Computers are involved in just about every aspect of life these days. As such, they contain a lot of important information that needs to be secured against hackers, viruses, and other potential threats. As an information assurance analyst, your job would entail assessing risks and helping companies and agencies protect their computers from intrusions and destruction. However, this job isn't for everyone. Here's what you need to know about this position to help you determine if it's right for you.

You Need a College Degree

Information assurance analysts are often referred to as ethical hackers, because their job is to test a computer system's defenses and implement changes to enhance security if they find vulnerabilities. As such, people in this position must have a deep understanding of how computers work, computer programming and networking, and a variety of computer languages.

While many companies do want applicants to have some hands-on experience, almost all of them require college degrees in the field as an assurance that applicants at least have the basic skills needed to do the job. Additionally, you may need to have a master's degree to obtain some higher-level positions.

Therefore, if you didn't finish college or got your degree in another field, you will have to go back to school and at least obtain a bachelor's degree in information assurance, computer science, information technology, or similar subject. Since the median pay for an information assurance analyst is around $95,700 per year, it may be worth the expense and effort required to obtain the necessary education.

You Must Be Able to Handle Stress

Most people in this position work the traditional 40 hour work week and, depending on the employer, some may even work from home. However, you will be expected to work some overtime if a project calls for it. You will also be analyzing and working with data the majority of your work time, which may get monotonous after a period of time.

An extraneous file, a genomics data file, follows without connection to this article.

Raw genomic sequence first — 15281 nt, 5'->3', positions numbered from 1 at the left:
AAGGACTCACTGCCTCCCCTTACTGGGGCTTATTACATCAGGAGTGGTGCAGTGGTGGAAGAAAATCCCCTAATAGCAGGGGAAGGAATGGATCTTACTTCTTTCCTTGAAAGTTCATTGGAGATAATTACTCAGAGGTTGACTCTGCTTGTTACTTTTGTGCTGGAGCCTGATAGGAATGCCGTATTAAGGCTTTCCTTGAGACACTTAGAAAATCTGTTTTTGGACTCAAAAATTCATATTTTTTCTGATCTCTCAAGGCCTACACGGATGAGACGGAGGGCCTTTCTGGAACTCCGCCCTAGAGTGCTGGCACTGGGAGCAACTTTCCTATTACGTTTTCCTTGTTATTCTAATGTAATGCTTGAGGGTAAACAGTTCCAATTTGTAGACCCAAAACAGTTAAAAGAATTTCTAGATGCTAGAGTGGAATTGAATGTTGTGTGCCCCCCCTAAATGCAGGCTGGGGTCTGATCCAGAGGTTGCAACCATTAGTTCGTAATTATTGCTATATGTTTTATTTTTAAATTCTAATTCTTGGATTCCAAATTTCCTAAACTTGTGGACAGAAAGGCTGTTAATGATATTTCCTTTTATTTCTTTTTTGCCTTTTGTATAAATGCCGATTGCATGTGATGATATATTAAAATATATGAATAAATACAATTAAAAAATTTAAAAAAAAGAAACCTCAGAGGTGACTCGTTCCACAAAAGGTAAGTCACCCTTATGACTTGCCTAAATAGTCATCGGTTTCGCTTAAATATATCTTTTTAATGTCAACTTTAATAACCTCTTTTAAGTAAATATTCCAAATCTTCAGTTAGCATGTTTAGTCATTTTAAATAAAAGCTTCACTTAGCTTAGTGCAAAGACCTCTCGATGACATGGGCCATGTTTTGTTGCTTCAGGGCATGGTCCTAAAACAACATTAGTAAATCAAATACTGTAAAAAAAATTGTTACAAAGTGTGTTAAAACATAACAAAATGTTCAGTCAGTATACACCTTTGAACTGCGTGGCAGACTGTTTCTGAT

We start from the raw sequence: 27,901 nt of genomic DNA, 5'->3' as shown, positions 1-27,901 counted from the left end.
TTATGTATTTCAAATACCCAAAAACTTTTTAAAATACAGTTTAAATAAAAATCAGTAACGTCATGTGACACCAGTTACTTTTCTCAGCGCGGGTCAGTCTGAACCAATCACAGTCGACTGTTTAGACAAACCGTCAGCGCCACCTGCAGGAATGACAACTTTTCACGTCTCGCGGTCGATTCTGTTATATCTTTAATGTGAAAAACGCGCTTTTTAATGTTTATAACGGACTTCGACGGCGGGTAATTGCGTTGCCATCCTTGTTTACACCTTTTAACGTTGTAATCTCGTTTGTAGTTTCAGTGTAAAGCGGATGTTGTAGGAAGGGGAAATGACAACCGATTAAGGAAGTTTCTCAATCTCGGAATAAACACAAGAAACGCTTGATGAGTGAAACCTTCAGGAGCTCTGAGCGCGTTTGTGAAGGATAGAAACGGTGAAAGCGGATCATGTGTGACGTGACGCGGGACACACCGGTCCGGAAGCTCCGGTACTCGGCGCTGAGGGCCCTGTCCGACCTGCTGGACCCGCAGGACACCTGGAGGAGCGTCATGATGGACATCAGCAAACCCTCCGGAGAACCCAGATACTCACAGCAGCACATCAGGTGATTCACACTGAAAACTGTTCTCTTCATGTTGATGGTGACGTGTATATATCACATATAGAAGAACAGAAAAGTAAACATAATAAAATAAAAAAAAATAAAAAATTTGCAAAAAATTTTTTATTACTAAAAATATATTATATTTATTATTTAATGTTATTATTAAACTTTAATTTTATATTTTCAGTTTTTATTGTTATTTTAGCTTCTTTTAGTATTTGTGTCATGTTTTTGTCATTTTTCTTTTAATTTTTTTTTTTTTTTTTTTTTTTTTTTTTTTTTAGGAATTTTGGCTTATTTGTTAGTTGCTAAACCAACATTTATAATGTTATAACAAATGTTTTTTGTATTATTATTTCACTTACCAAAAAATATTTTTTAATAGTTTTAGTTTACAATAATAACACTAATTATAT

More importantly, though, this position can be high stress if you work for a company where a computer breach can lead to catastrophic consequences. For instance, if you work for the Department of Homeland Security where a breach of government computers may present a national security risk, you may spend every hour of your work day on high alert. Even working in the financial sector where breaches could expose thousands of people to identity or monetary theft can be stressful.

It's critical you have the emotional stability and social support in place to help you deal with a high-stress job; otherwise you can crash and burn pretty quickly if you don't.

You May Need Security Clearance

Since many times you'll be working with sensitive information, you will typically be required to qualify for a security clearance, especially if you get a job working for the federal government. Companies and government agencies want to be sure that the source of the breach in their systems won't be their employees.

How rigorous the company will be with the security clearance will vary. A small e-commerce company that stores minimal customer information may only require you to pass a background and credit check. However, obtaining a security clearance at the Department of Defense may also involve personal interviews with your friends, family members, and neighbors to ensure you are an upstanding person with no connections to nefarious parties who may tempt you into betraying the organization.

It's important to consider where you'll be working and ensure you personal life can withstand the scrutiny required to obtain a position there.

To learn more about information assurance jobs, contact a recruiter in your area.